By Jenn Salcido
PBN Staff Writer
By Jenn Salcido
PBN Staff Writer
When Brian Hennessey was a boy growing up in Fairfield County, Conn., he never wavered much on the path that he wanted to take. He wanted to get into the financial sector, following in the footsteps of his father, an accountant. Hennessey, now 53, can easily recall his father’s advice: “If you’re going to get anywhere in this business, you need to get your letters,” he said, alluding to a CPA license. “I finally started taking him seriously as I moved into adulthood, and I realized he was right about those letters. It makes all the difference in the world.”
Hennessey eventually would add three more letters to the mix – he is now the CFO of People’s Credit Union.
Hennessey admitted to enjoying the accounting class that he took in high school at the urging of his father, something that many of his counterparts probably couldn’t concede. “It sounds kind of strange, but it’s true,” he said.
He wasn’t completely sold on the idea of being an accountant at that point, though as he and his friends started college and picked their majors, many were preparing to teach. Hennessey was drawn to teaching, but was worried about his prospects in the profession. So he settled into getting an undergraduate degree in accounting.
Despite some initial boredom with the bare bones of the profession, Hennessey knew that it would be a springboard to a long and fulfilling career. He went on from his first position at PriceWaterhouse to become the youngest vice president in the history of Gateway Financial in his 20s. He would follow that with a stint at the Federal Deposit Insurance Corporation and major banks and health systems in southeastern Connecticut, where he raised his two children.
Hennessey said he was attracted to People’s Credit Union largely due to his experience working with community banks as opposed to regional or national enterprises.
“The way [CEO Ellen Ford] presented how the company was run, it was very much what I was used to with community banks,” he said. “Everything you do every day is geared toward the community you’re serving. [It’s] all about the member, and serving them is the No. 1 priority as opposed to in a public company, where it’s about the profit and shareholders and Wall Street.”
Now making his home in Newport, Hennessey has been at People’s for more than three years. Ford describes Hennessey as a community-oriented team player who brings “a totally different approach” to his position. “As a member of a leadership team, he’s very collaborative and always receptive to feedback,” said Ford.
Ford credits Hennessey’s collaborative approach to greatly enhanced financial reporting at People’s, which he looks at less as a “data dump” than an opportunity to provide analysis, strategy and education alongside the reports.
Although he did not go into teaching, Hennessey says that he never lost the desire to educate. “No matter what kind of job I had, one of the things I always wanted to do is try to develop people – to help them learn new things and undertake new challenges and feel good about what they do,” said Hennessey.
This attitude has earned Hennessey a reputation of being a man of the people, rather than just the numbers. Rather than staying behind his desk, he prefers to circulate throughout his team.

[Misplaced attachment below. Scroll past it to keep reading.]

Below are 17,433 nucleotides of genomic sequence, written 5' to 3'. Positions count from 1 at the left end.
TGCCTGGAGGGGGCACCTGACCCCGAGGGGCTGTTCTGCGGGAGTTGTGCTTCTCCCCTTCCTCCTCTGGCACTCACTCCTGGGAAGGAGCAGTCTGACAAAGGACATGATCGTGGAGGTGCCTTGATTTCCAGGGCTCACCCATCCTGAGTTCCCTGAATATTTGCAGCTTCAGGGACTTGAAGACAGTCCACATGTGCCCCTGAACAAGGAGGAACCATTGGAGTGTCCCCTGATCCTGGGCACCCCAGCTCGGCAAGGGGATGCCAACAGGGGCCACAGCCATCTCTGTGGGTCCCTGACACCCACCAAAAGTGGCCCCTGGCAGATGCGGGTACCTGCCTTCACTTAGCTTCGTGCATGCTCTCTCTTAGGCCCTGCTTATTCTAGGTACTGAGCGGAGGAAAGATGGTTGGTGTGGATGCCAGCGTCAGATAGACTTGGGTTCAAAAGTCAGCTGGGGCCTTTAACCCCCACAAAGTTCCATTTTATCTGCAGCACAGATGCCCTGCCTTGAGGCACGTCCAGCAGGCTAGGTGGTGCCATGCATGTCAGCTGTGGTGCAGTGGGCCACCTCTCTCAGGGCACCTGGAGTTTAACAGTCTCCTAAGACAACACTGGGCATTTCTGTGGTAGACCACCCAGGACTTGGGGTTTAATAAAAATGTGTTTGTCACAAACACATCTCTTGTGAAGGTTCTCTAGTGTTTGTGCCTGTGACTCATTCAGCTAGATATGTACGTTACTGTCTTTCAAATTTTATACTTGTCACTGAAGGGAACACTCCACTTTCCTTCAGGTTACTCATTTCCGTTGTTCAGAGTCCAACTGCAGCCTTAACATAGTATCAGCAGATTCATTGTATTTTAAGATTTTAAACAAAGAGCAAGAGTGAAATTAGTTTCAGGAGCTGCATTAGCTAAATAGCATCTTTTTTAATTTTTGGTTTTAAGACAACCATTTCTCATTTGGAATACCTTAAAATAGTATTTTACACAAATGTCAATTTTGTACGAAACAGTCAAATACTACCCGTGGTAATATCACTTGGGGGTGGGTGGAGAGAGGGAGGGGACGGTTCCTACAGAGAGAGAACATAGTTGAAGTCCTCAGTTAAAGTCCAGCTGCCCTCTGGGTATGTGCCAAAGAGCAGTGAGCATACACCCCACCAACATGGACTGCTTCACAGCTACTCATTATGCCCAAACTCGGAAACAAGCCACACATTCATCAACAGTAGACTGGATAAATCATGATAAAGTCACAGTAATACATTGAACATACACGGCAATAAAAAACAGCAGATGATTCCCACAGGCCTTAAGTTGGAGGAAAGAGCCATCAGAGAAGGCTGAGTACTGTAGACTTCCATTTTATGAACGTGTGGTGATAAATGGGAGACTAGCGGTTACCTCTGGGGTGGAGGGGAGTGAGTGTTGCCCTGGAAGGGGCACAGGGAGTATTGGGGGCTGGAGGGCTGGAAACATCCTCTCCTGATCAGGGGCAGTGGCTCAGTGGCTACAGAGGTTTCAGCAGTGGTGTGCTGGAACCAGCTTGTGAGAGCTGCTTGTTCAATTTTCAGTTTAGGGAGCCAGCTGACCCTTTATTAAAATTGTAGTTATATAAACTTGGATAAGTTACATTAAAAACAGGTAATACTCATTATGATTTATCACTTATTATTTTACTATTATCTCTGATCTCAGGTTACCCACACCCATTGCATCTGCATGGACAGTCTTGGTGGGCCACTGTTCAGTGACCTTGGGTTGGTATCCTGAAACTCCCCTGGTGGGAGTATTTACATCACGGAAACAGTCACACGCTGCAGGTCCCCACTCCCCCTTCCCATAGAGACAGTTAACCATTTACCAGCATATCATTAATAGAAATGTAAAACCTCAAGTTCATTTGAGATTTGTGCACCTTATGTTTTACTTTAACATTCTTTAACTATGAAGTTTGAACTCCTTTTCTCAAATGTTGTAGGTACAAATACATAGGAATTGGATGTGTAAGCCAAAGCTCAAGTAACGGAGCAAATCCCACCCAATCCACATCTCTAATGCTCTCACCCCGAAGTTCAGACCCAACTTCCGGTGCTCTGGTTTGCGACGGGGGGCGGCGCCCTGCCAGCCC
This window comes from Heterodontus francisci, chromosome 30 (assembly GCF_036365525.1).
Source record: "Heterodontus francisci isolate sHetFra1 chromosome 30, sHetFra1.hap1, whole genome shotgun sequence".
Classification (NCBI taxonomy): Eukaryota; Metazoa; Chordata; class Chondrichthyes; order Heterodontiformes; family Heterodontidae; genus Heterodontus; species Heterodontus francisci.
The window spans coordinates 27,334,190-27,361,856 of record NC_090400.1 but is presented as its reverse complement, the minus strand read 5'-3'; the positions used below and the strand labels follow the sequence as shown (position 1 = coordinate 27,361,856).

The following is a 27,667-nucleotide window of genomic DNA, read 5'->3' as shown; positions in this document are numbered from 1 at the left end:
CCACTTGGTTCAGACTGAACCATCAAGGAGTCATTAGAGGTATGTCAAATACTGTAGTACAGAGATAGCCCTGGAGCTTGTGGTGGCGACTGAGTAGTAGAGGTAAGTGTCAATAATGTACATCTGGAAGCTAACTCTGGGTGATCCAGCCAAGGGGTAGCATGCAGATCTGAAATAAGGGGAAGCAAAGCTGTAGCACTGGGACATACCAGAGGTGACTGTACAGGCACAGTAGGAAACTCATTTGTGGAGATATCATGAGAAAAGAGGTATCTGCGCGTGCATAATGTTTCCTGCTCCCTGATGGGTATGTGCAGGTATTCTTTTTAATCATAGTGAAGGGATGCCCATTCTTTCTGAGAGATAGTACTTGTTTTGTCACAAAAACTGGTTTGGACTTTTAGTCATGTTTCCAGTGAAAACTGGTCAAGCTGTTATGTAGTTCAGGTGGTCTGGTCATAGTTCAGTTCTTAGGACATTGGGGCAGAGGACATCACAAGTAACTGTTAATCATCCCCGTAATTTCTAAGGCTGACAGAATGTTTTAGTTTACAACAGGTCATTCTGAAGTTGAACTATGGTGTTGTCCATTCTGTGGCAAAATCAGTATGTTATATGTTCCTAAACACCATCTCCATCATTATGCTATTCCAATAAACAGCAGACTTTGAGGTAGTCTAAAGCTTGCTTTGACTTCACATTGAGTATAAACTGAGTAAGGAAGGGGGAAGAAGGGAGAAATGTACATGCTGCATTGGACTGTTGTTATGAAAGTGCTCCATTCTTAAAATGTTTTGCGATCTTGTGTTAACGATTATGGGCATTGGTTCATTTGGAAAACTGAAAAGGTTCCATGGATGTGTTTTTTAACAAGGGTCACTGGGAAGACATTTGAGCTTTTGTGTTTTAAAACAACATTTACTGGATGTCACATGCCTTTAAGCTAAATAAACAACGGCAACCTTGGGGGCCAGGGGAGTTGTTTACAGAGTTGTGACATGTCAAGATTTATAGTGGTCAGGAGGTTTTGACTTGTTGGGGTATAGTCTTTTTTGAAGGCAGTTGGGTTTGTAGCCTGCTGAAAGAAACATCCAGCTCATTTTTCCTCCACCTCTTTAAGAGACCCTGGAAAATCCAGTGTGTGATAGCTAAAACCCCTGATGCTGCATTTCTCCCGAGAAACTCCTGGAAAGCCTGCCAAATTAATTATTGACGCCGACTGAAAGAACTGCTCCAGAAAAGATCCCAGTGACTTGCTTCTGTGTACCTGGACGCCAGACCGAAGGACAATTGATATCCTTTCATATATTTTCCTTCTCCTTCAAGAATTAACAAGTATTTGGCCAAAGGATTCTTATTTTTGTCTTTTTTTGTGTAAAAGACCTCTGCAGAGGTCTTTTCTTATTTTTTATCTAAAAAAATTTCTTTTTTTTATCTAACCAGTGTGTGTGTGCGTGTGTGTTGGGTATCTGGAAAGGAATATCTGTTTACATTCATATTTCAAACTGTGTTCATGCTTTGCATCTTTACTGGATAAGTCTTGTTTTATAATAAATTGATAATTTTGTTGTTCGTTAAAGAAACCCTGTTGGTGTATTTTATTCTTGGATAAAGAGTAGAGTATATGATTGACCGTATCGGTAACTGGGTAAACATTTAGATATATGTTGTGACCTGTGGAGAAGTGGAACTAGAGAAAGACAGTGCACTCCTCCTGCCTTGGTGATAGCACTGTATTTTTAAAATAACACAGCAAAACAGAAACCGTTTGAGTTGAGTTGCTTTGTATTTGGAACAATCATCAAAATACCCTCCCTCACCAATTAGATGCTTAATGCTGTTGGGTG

“Brian is erudite, personable and extremely capable of educating the board on the more complex financial issues,” said credit union board Chairman Dave Faucher. “His recommendations … have enabled the People’s Credit Union to remain a safe, secure and fiscally sound financial institution in these difficult economic times.”
Hennessey looks at the open line of communication that he’s fostered within the institution as one of the highlights of his career at People’s. This openness, he said, was crucial to two of the major projects he’s undertaken – revamping the entire budget system and making significant revisions to the Asset Liability Management reporting procedures.
Ford said that both projects benefited greatly from Hennessey’s philosophy, which encouraged managers to give and receive feedback, generate new ideas and contribute to significant expense reduction.
“I really feel strongly that the more folks that get involved in a decision, the better that decision is. … [We have] great people here,” he said.
People’s is involved in fundraising on behalf of various charities, chief among them the Rhode Island Special Olympics. Ford said Hennessey has been instrumental in fundraising for that cause.
Additionally, Hennessey bolstered the then-fledgling nonprofit Bike Newport. Hennessey joined as treasurer, helping the organization work through governance and finance issues. Now, he says, the group is getting its sea legs, and he’s proud to have been a part of it from the ground floor. Executive Director Bari George said that she’s “grateful every day for Brian, [and his] rare combination of talent and generosity.”
Hennessey, an avid cyclist, runner and triathlete, said that Bike Newport was a natural fit to join his passions for business, people and the outdoors. Once a marathon runner who tackled the New York and Boston marathons, Hennessey has pushed himself into new territory – triathlons. Perhaps the biggest accomplishment wrapped up in that hobby is not necessarily finishing the mile swim, 56-mile bike ride, and 13.1-mile run that Hennessey has had to complete in half-marathon-length triathlons, but that he had the courage to start at all. Until his late 30s, Hennessey shared, he didn’t know how to swim.
“I was terrified,” he confided, “I really had an aversion to getting into water over my head.”
Not only has he pushed through that fear, but he’s conquered it with the characteristic aplomb that he brings to the complex challenges he faces from his desk chair. For Brian Hennessey, in life and business, sinking – or stopping – doesn’t enter into the equation. •